American College Of Surgeons - Inspiring Quality: Highest Standards, Better Outcomes

Non-Invasive Breast Cancers

Non-invasive cancer cells are found in the lobules or ducts. They have not moved to the lymph nodes or spread beyond the breast tissue.

Ductal Carcinoma in Situ

In Ductal Carcinoma in Situ (DCIS), your tumor is in the milk ducts. Symptoms can include a lump in your breast, changes in your breast size or color, and breast skin dimpling or puckering. About 83 percent of in situ breast cancer is DCIS.4

All women with DCIS are referred for treatment. Treatment includes surgery, radiation, and/or endocrine (hormonal) therapy. About 50 percent, or one-half, of all cases will become an invasive breast cancer (IBC) if not treated.5

Breast Cancer Ductal Carcinoma

Breast Cancer Ductal Carcinoma

Paget's Disease of the Breast

Paget's disease is a rare form of in situ breast cancer that involves the skin of your nipple and areola (dark skin around your nipple).

Symptoms include:

  • Itching, tingling, redness, or change in shape of your nipple and/or areola
  • Flaking, crusty, or thickened skin on or around your nipple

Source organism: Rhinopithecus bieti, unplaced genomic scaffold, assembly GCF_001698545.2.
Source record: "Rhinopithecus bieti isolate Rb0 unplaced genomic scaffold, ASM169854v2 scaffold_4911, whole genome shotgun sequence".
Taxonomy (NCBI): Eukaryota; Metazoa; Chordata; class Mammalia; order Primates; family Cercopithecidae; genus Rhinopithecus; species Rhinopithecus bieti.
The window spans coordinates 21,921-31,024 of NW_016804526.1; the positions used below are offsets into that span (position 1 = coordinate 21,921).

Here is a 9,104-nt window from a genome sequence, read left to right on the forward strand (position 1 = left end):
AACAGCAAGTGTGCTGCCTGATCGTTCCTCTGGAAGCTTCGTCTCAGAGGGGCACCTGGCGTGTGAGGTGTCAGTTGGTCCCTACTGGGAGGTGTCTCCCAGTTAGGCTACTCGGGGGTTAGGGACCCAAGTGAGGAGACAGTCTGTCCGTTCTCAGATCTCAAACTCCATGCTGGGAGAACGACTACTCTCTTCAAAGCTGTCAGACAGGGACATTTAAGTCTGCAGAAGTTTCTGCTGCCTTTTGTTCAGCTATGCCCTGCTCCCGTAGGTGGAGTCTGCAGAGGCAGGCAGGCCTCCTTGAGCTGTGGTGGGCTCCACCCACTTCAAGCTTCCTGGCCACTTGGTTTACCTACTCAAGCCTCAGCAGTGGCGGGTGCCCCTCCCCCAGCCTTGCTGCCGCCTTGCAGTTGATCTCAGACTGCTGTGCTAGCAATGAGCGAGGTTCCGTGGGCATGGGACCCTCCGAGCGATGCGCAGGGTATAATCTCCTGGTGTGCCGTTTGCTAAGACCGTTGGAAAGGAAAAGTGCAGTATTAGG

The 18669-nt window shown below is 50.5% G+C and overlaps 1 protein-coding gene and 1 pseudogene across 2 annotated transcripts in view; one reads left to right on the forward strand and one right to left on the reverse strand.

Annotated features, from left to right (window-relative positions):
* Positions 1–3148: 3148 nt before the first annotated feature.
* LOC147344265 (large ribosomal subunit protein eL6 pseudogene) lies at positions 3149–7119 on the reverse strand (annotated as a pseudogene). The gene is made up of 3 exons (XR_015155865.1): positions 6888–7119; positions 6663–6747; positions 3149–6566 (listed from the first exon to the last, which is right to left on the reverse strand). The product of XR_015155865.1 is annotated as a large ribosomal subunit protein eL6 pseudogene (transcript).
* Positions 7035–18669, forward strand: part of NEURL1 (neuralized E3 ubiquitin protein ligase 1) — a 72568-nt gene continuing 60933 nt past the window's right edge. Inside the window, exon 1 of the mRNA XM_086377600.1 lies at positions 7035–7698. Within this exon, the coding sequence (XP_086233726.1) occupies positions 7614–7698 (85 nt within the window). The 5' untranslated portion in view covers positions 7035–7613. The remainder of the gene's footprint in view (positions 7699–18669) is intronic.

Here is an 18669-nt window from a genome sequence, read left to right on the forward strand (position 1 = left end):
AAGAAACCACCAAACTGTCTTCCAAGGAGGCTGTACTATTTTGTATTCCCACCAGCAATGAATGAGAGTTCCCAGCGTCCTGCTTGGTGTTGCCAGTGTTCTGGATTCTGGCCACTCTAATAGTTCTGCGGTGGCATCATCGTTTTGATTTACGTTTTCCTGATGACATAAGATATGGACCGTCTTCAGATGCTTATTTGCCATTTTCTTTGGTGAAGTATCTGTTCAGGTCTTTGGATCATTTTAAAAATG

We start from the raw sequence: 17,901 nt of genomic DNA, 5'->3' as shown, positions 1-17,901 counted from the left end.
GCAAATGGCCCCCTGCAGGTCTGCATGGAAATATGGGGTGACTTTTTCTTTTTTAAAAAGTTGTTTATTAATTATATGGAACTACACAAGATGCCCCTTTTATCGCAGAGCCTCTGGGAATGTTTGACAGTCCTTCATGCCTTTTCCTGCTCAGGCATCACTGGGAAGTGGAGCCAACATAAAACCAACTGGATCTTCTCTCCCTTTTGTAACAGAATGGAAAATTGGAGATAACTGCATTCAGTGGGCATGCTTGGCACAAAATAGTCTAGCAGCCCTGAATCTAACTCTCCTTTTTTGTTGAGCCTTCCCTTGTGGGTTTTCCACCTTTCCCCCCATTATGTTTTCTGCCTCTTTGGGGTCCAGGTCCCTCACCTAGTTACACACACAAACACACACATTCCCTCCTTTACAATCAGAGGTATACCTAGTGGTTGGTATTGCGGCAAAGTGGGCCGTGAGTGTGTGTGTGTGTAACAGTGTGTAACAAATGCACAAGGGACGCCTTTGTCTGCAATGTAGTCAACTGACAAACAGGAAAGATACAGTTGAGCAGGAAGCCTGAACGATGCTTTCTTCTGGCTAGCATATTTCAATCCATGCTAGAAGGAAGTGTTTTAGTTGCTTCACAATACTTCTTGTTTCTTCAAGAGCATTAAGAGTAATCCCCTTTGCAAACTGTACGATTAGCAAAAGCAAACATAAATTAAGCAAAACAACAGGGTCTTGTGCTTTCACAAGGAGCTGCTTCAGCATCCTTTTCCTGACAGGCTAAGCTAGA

• Discharge (sometimes yellow or bloody) from your nipple

Paget's disease represents about 3 percent of breast cancer and may be seen in women and men.6

“Inverted Nipple” by Karin4758, licensed under CC BY-SA 3.01

Keeping You Informed

Lobular carcinoma in situ (LCIS) is not cancer. It is a risk factor (or marker) for invasive breast cancer. About 13 percent of in situ breast disease is LCIS.7

The risk of LCIS turning into invasive breast cancer is about 1 percent per year. It can occur in either breast.8

Treatment may include monitoring, surgery, or hormone therapy. Hormone drugs like tamoxifen (Nolvadex®), raloxifene (Evista®), or exemestane (Aromasin®) are used to prevent breast cancer.